It wasn't until I took the cassette of that I noticed this:

The remaining six spokes that exited the hub between the cassette and hub flange were all badly bent and gouged from having the chain jammed into them. No wonder one had broken. I was glad I'd gotten ten of them, since that let me go ahead and replace all of the damaged ones, and I still have four spares, just in case. The wheel is all fixed and true.

I mentioned the Wipperman chain to the mechanic at Cycles de ORO, and he said he'd had exactly the same experience with one. He also told me to take it back to Performance, they'd give me my money back. Next time I go up there, I'll bring it back and see. I'll let you know. Actually, I'd be fine with a store credit, since I know I'll be buying more bike stuff.

Saturday, September 05, 2009

Chains (end of the trilogy)

Yesterday after work (Of course I stayed 'til 5:00 even though all my coworkers were gone by 2:45. Honest I did. Why do you ask?) I made another trip to Greensboro for another chain. This time I went to REI, which is similar to EMS, but not quite as good. I used to love going to the EMS store in Peterbourough, NH. I could spend hours and way too much money in that store.

But, back to the chain. They only had one ten speed chain. A Shimano 105 for $42. I bought it, brought it home and installed it. Today, I went for a ride. Well, a 100k (63.22 miles and averaged 17.1 mph) ride for the second Saturday in a row. Perfect shifts throughout. No problems whatsoever. So it really was the Wipperman chain causing all the problems. If you get a chance to buy one, DON'T.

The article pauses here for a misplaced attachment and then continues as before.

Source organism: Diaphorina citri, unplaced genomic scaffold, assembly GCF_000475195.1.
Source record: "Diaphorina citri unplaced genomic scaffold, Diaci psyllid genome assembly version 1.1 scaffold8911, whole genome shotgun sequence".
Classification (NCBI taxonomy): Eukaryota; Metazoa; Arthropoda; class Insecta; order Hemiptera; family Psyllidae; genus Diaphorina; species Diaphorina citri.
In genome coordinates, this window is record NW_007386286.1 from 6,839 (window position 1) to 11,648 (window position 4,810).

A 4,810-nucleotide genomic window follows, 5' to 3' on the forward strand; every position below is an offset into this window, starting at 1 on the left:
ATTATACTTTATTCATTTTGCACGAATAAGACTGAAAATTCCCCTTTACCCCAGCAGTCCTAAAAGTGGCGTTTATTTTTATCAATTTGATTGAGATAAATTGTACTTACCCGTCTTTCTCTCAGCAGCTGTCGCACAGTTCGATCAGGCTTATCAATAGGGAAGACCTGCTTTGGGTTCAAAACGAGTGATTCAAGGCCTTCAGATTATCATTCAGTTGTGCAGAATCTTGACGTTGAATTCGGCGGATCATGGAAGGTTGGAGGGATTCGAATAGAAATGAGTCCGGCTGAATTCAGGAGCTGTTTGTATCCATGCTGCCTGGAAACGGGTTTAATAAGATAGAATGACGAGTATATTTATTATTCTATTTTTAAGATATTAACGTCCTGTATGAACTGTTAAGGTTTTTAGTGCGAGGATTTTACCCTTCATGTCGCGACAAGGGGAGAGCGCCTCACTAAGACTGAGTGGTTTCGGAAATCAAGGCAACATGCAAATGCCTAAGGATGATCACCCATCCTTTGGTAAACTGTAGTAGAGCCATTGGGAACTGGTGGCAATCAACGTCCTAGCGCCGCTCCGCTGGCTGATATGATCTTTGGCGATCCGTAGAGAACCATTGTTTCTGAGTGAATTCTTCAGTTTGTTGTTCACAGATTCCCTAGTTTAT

Last September I rode one time for 29.7 miles. That was mostly because of problems with my asthma. There is something out there in September that really affects my allergies and my breathing. I had some of the same problems today, but, I have ridden four times for 124.49 miles already this month, and don't plan on stopping unless my breathing gets much worse.

Friday, September 04, 2009


Working a scant three miles from my house would seem to make commuting a pretty easy decision. I keep thinking about it, but never seem to be motivated enough to actually do it. Today, though, I did. It was cool this morning, 59 degrees, and lots of sunshine so I rolled the old blue Fuji out of the shed, pumped up the tires and rode in to Liberty. My first impression was: man, this bike is HEAVY. And it is. It weighs twelve pounds more than the Roubaix I ride all the time. I can't believe I rode it over 8000 miles, some of them as fast as the miles I do on the newer bike.

I took my time so I wouldn't get too sweaty. Still, it only took me thirteen minutes to get to work. I came home for lunch so I got in a total of four three mile trips. So, 12 miles for the day. Don't know if I'll keep commuting, but it really doesn't make sense not to.

Thursday, September 03, 2009

Chain II